Healthy eating wards off depression
Eating healthy foods, especially those following the Mediterranean dietary pattern, or avoiding proinflammatory diet appears to exert a protective effect on the risk of depression, according to a systematic review and meta-analysis.
Researchers searched multiple online databases for observational studies examining whether following a healthy dietary pattern was associated with depressive symptoms or clinical depression. The search yielded 214 full-text articles, but only 20 longitudinal and 21 cross-sectional studies were included in the meta-analysis.
The studies used the following dietary measures: different measures of adherence to the Mediterranean diet, the Healthy Eating Index (HEI) and Alternative HEI (AHEI), the Dietary Approaches to Stop Hypertension, and the Dietary Inflammatory Index. The majority of studies were on generally healthy participants, while two comprised populations at high risk of knee osteoarthritis, and one involved individuals with a history of myocardial infarction.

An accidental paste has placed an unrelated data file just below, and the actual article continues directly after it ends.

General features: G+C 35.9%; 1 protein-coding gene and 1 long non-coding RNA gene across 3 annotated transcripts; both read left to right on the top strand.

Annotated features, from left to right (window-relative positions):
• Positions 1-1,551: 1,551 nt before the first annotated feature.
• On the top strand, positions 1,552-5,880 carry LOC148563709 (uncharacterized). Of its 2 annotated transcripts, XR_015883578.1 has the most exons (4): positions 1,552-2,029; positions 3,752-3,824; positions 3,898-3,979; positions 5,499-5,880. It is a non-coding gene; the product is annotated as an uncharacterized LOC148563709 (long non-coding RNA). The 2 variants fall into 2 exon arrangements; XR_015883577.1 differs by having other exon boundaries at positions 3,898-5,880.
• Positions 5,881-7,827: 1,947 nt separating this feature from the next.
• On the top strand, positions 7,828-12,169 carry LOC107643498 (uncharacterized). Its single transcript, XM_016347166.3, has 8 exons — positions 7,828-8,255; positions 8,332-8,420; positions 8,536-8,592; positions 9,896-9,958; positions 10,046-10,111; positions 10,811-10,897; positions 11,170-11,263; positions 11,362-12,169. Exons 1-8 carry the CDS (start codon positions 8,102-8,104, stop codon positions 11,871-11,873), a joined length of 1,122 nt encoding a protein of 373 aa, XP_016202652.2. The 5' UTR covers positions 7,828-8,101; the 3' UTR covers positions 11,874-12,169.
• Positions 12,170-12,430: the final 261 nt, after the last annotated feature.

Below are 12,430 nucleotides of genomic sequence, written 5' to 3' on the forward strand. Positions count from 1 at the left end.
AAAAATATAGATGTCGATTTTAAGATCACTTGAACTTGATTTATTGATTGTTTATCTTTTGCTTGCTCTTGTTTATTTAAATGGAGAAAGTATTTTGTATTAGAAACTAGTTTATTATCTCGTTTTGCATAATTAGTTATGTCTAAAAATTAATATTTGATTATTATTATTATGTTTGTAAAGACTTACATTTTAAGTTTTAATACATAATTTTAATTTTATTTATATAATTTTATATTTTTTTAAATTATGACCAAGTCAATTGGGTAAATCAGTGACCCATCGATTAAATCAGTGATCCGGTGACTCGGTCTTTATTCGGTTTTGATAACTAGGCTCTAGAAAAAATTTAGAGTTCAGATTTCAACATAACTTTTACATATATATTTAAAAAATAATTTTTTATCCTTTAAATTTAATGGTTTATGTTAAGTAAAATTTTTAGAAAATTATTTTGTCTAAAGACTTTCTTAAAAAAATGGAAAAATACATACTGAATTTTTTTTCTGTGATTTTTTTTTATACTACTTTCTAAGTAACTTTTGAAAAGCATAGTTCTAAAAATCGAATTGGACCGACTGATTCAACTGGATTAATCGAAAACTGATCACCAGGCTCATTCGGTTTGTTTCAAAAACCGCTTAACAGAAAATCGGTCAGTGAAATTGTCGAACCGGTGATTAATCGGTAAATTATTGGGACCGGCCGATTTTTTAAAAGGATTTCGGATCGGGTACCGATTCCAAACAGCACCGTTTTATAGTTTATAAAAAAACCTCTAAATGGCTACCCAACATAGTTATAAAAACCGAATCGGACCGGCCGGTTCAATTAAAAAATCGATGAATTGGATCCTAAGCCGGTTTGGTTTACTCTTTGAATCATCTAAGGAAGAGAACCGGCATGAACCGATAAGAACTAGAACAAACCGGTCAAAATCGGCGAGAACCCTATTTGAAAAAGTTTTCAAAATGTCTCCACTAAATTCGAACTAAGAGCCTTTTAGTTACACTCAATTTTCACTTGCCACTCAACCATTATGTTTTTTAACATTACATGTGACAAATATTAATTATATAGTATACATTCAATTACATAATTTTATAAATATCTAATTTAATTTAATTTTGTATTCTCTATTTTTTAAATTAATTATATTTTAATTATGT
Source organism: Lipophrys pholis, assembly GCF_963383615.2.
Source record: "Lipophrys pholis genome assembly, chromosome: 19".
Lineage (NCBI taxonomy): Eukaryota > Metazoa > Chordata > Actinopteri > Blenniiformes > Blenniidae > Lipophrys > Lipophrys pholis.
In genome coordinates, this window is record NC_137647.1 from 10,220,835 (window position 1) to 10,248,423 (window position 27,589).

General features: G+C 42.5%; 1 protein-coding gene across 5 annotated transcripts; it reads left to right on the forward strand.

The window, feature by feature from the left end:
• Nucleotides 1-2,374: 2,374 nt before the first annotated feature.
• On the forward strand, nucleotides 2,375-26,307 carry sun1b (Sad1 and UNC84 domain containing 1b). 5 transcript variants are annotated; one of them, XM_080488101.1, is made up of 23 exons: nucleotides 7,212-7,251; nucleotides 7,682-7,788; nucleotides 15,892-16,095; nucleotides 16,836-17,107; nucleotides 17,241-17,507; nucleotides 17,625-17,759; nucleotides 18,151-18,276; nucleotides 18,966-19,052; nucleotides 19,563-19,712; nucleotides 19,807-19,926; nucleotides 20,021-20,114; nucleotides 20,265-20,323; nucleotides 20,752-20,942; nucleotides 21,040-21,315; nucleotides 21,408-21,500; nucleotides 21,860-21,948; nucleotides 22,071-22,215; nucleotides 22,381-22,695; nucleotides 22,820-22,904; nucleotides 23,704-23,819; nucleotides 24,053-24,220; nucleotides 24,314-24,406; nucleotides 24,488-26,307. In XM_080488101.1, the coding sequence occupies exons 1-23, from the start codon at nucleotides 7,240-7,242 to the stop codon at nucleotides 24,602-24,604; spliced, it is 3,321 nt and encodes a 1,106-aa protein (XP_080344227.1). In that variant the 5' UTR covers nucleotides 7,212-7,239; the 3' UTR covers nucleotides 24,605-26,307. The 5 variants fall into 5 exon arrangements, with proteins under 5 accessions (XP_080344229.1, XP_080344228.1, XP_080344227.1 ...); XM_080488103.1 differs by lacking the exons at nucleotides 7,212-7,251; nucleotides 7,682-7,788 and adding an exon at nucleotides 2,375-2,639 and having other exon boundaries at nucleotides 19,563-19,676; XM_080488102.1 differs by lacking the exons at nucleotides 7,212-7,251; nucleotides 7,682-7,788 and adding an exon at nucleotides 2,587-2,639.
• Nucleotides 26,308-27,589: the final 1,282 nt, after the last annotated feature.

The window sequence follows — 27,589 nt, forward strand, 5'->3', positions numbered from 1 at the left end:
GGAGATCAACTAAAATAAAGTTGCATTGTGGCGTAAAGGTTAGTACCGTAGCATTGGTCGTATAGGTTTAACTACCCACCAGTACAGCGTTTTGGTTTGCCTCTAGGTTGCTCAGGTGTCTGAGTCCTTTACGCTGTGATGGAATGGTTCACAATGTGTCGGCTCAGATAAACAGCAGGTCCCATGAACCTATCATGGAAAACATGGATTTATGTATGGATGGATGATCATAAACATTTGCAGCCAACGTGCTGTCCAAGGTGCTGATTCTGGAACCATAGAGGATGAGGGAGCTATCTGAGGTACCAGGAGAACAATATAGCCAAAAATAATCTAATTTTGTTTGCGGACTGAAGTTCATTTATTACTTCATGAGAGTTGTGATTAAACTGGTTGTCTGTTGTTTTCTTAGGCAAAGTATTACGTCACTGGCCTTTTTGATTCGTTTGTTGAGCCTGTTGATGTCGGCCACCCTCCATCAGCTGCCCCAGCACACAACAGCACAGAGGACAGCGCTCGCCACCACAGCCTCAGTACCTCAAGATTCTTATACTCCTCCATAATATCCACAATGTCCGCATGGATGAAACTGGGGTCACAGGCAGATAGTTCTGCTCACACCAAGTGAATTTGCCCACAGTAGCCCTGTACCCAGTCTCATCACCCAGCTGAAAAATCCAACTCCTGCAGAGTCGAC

Pooled data revealed a significant association between Mediterranean diet and incident depression, with highest vs lowest adherence category conferring a 33-percent reduction in the risk of developing the condition (relative risk [RR], 0.67, 95 percent CI, 0.55–0.82).
Furthermore, a lower Dietary Inflammatory Index correlated with reduced depression incidence (RR, 0.76, 0.63–0.92). Studies using other adherence indices also showed an inverse association between healthy diet and depression (eg, HEI/AHEI: RR, 0.65, 0.50–0.84).
The researchers pointed out a clear need for more prospective studies and well-powered clinical trials to further explore the role of dietary patterns in the prevention of onset, severity and recurrence of depressive episodes.